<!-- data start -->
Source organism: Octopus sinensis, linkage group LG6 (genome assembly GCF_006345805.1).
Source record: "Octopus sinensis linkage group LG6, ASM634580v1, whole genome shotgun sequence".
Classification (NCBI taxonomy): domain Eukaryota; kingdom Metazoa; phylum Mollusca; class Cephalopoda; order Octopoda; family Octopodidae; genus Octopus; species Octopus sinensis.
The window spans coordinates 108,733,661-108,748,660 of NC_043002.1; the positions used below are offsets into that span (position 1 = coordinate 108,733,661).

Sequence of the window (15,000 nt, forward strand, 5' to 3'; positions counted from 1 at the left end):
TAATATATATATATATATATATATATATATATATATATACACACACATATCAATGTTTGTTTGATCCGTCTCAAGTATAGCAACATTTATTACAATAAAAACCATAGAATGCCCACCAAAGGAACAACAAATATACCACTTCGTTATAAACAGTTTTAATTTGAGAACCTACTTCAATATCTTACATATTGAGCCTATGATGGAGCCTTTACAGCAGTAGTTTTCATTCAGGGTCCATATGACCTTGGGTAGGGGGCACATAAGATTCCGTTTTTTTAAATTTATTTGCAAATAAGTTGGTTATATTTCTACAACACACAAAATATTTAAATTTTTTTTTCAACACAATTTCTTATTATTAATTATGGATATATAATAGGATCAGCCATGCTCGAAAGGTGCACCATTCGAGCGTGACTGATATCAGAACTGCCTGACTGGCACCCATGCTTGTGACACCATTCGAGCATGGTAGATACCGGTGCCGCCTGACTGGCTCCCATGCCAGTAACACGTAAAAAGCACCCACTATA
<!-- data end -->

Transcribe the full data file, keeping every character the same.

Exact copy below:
Source organism: Octopus sinensis, linkage group LG6 (genome assembly GCF_006345805.1).
Source record: "Octopus sinensis linkage group LG6, ASM634580v1, whole genome shotgun sequence".
Classification (NCBI taxonomy): domain Eukaryota; kingdom Metazoa; phylum Mollusca; class Cephalopoda; order Octopoda; family Octopodidae; genus Octopus; species Octopus sinensis.
The window spans coordinates 108,733,661-108,748,660 of NC_043002.1; the positions used below are offsets into that span (position 1 = coordinate 108,733,661).

Sequence of the window (15,000 nt, forward strand, 5' to 3'; positions counted from 1 at the left end):
TAATATATATATATATATATATATATATATATATATATACACACACATATCAATGTTTGTTTGATCCGTCTCAAGTATAGCAACATTTATTACAATAAAAACCATAGAATGCCCACCAAAGGAACAACAAATATACCACTTCGTTATAAACAGTTTTAATTTGAGAACCTACTTCAATATCTTACATATTGAGCCTATGATGGAGCCTTTACAGCAGTAGTTTTCATTCAGGGTCCATATGACCTTGGGTAGGGGGCACATAAGATTCCGTTTTTTTAAATTTATTTGCAAATAAGTTGGTTATATTTCTACAACACACAAAATATTTAAATTTTTTTTTCAACACAATTTCTTATTATTAATTATGGATATATAATAGGATCAGCCATGCTCGAAAGGTGCACCATTCGAGCGTGACTGATATCAGAACTGCCTGACTGGCACCCATGCTTGTGACACCATTCGAGCATGGTAGATACCGGTGCCGCCTGACTGGCTCCCATGCCAGTAACACGTAAAAAGCACCCACTATA